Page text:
April 17, 2018By Nathan Bentley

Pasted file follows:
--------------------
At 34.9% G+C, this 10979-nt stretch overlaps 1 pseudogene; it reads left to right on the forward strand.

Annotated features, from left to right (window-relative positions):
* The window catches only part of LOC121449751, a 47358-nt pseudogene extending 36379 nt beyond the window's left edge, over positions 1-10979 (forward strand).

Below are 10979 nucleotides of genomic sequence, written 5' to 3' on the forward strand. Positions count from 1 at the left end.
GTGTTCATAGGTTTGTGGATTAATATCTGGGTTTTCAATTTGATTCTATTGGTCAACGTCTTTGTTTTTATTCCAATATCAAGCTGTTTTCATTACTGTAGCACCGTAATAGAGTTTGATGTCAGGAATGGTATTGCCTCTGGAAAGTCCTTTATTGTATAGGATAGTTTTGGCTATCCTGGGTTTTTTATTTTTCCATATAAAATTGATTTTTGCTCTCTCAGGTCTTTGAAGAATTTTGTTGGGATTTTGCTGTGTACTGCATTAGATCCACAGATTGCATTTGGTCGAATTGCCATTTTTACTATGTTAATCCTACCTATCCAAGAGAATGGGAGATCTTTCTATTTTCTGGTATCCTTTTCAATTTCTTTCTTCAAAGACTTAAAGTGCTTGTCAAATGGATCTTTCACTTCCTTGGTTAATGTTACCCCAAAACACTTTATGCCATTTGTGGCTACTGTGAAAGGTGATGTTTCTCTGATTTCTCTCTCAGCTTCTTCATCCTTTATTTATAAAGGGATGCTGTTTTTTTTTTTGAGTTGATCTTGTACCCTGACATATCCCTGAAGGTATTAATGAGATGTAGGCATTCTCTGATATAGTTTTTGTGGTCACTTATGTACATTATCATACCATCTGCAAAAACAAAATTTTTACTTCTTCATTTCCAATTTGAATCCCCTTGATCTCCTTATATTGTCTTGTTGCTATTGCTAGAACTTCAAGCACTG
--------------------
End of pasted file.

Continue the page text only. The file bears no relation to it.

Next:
“Another reason distressed exchanges appear as great takeover candidates after a hack is because of the reputational damage done to the incumbent management team. In the case of Coincheck, for example, its CEO admitted to astounding security lapses — revealing that the half-a-billion dollars’ worth of stolen XEM was sitting in a hot wallet at the time it was lifted — in addition to admitting that the hot wallet in question wasn’t even using multi-signature authentication. Such incompetence leaves shareholders and customers alike looking for the reassurance that new management might bring, along with a strong brand name (in the case of Monex, for example) to win users back.”Even a failing exchange has an infrastructure and a customer base, ready to reimagine and ready to reinvigorate. I see it like this, in both instances. Imagine wanting to paint a picture, but not knowing much about painting. Meanwhile, an expert has started a picture, created a following and then just happened to lose their pencil half way through, all’s you need to do is fill in the blanks and there, you have a perfect painting. You can compensate the artist for their efforts but, eventually make a greater profit for the finished piece. That’s the logic that I think drives firms that want to buy cryptocurrency exchanges and football teams. You never know, maybe one day a football team will buy out a cryptocurrency exchange, wouldn’t that be interesting. This is a bit novel, I’ll admit, but I am trying to highlight exactly why it is a lucrative opportunity and not complete nonsensical madness buying out a failing cryptocurrency exchange, as unfortunately many critics do exist and like to pass pessimism over acquisitions such as the recent move by Monex.